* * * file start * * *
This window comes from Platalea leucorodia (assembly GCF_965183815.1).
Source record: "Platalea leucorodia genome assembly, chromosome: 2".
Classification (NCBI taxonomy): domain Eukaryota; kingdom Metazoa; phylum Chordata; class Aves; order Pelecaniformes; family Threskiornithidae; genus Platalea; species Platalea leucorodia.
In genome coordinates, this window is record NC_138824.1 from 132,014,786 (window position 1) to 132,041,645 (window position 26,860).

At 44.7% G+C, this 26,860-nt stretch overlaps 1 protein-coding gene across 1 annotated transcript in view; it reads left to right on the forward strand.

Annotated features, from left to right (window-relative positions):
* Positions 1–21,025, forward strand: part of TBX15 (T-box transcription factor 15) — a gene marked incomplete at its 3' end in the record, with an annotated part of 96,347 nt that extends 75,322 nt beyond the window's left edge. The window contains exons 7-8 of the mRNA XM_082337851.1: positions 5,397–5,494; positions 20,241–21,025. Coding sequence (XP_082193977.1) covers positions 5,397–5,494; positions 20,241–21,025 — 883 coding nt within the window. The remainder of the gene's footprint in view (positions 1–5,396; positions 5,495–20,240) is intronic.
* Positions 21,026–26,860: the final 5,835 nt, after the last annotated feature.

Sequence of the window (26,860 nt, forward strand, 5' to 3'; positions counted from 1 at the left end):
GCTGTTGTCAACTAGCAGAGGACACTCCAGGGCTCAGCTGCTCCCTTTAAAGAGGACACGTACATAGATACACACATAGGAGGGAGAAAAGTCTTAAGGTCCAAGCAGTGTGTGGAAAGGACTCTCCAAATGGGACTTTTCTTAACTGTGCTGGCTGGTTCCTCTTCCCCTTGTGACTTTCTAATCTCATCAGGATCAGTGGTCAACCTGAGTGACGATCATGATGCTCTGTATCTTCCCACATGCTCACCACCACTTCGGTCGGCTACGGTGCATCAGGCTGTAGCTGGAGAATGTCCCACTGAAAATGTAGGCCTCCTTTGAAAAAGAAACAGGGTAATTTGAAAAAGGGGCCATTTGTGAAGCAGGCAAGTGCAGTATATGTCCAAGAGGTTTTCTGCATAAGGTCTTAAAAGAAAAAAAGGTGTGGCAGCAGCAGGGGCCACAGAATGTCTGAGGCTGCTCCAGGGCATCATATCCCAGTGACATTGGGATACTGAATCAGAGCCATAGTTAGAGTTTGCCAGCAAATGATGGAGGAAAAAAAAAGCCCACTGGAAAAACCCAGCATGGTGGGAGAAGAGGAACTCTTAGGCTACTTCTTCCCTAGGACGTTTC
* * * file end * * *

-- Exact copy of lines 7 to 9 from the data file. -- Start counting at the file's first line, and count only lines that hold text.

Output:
* Positions 1–21,025, forward strand: part of TBX15 (T-box transcription factor 15) — a gene marked incomplete at its 3' end in the record, with an annotated part of 96,347 nt that extends 75,322 nt beyond the window's left edge. The window contains exons 7-8 of the mRNA XM_082337851.1: positions 5,397–5,494; positions 20,241–21,025. Coding sequence (XP_082193977.1) covers positions 5,397–5,494; positions 20,241–21,025 — 883 coding nt within the window. The remainder of the gene's footprint in view (positions 1–5,396; positions 5,495–20,240) is intronic.
* Positions 21,026–26,860: the final 5,835 nt, after the last annotated feature.

Sequence of the window (26,860 nt, forward strand, 5' to 3'; positions counted from 1 at the left end):